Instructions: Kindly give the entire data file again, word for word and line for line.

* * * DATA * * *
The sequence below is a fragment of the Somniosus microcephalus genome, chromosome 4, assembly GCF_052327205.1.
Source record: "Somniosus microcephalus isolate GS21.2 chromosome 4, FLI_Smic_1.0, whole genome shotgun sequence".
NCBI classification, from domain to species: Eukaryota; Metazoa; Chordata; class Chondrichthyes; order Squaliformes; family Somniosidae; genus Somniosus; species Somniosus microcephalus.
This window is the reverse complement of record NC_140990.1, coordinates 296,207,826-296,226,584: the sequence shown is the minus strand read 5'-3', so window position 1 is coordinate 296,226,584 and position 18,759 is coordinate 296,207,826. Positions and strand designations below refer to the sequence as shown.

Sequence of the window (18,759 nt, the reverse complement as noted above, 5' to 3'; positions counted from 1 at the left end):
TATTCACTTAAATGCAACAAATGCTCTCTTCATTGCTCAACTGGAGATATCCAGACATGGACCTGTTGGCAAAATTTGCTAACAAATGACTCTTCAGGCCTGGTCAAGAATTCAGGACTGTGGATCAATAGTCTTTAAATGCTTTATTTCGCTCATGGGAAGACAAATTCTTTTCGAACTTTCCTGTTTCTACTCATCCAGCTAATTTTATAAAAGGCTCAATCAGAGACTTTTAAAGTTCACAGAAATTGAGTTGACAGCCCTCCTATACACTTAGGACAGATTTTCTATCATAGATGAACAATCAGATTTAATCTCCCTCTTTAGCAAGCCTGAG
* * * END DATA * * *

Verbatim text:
The sequence below is a fragment of the Somniosus microcephalus genome, chromosome 4, assembly GCF_052327205.1.
Source record: "Somniosus microcephalus isolate GS21.2 chromosome 4, FLI_Smic_1.0, whole genome shotgun sequence".
NCBI classification, from domain to species: Eukaryota; Metazoa; Chordata; class Chondrichthyes; order Squaliformes; family Somniosidae; genus Somniosus; species Somniosus microcephalus.
This window is the reverse complement of record NC_140990.1, coordinates 296,207,826-296,226,584: the sequence shown is the minus strand read 5'-3', so window position 1 is coordinate 296,226,584 and position 18,759 is coordinate 296,207,826. Positions and strand designations below refer to the sequence as shown.

Sequence of the window (18,759 nt, the reverse complement as noted above, 5' to 3'; positions counted from 1 at the left end):
TATTCACTTAAATGCAACAAATGCTCTCTTCATTGCTCAACTGGAGATATCCAGACATGGACCTGTTGGCAAAATTTGCTAACAAATGACTCTTCAGGCCTGGTCAAGAATTCAGGACTGTGGATCAATAGTCTTTAAATGCTTTATTTCGCTCATGGGAAGACAAATTCTTTTCGAACTTTCCTGTTTCTACTCATCCAGCTAATTTTATAAAAGGCTCAATCAGAGACTTTTAAAGTTCACAGAAATTGAGTTGACAGCCCTCCTATACACTTAGGACAGATTTTCTATCATAGATGAACAATCAGATTTAATCTCCCTCTTTAGCAAGCCTGAG